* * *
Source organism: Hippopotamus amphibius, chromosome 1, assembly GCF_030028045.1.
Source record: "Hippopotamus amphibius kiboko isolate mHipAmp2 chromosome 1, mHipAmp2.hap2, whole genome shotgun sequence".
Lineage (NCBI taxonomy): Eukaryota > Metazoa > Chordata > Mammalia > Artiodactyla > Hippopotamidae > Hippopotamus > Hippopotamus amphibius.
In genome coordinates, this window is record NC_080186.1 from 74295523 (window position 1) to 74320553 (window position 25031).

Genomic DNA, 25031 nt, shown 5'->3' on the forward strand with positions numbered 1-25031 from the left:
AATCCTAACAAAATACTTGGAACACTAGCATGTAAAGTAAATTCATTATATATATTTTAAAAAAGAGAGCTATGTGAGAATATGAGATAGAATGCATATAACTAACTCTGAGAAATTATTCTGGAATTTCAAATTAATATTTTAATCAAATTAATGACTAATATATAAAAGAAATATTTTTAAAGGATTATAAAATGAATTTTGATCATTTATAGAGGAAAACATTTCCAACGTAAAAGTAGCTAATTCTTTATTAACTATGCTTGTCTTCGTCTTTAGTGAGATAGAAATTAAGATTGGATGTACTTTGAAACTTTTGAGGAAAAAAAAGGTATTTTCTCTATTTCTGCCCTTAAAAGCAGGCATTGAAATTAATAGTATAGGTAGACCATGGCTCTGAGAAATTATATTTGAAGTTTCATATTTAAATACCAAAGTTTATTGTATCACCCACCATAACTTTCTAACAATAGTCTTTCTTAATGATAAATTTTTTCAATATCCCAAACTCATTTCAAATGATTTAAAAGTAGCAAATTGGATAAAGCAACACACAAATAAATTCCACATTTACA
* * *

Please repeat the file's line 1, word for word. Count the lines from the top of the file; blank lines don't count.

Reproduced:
Source organism: Hippopotamus amphibius, chromosome 1, assembly GCF_030028045.1.